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December 30, 2008

Thailand Politics:
Protesters blockade parliament for second day

Anti-government protesters blockaded Thailand's parliament for a second day on Tuesday hours before Prime Minister Abhisit Vejjajiva was due to give a policy speech aimed at reviving an economy on the brink of recession, reported Reuters.

A government minister said police were negotiating to open a corridor through the crowd to allow pro-government members of parliament to enter the compound for the speech scheduled for 9:30am local time.

Riot police inside the compound since the protest began on Monday tried to push open one of the main gates, but they were forced back by the protesters, a Reuters reporter said.

"The policy of this government is not to use force," Satit Wongnongtaey, a minister in charge of media relations, told a Thai television station.

The red-shirted supporters of former leader Thaksin Shinawatra spent the night outside the gates of parliament, vowing to stay until Abhisit calls fresh elections.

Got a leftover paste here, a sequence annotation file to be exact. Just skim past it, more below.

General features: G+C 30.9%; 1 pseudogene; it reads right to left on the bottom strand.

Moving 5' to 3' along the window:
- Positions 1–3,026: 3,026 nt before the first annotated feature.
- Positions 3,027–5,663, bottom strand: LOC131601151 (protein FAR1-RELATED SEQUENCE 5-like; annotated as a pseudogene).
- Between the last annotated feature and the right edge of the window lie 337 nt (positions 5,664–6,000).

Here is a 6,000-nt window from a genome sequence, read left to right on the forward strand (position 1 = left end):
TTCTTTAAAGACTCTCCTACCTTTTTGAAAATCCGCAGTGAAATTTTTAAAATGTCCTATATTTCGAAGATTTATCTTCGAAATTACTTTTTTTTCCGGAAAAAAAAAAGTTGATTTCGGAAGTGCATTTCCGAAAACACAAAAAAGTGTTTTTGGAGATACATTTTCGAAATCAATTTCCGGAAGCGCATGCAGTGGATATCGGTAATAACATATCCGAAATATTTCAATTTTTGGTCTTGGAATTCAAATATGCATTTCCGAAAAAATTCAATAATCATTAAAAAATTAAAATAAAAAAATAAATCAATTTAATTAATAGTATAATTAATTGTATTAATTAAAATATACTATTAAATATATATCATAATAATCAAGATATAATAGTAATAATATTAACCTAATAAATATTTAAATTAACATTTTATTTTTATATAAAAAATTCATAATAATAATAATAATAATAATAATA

Abhisit, who was elected in a parliamentary vote two weeks ago after a court forced out the previous pro-Thaksin government, must deliver his maiden speech in parliament before his ministers can start work on reviving the economy.

Export figures due later on Tuesday are expected to show plunging demand for the country's goods due to the weak global economy. Thailand's economy is likely to contract this quarter and may slide into recession in 2009, economists say.

Thailand has seen four prime ministers this year and months of street protests, including a week-long blockade of Bangkok's main airports, which have scared away tourists and shaken foreign investor confidence.

The political impasse, which began three years ago when yellow-shirted protests led by Bangkok's royalist and business elite triggered Thaksin's removal in a 2006 coup, shows no sign of being resolved anytime soon.

Supporters of the exiled Thaksin accuse Abhisit of "stealing" power with the aid of the military they say coerced smaller parties to join his coalition two weeks ago, a charge he denies.

A similar siege by the anti-Thaksin People's Alliance for Democracy (PAD) in October to prevent then Prime Minister Somchai Wongsawat from giving his maiden address triggered clashes with police that killed two people and injured hundreds more.

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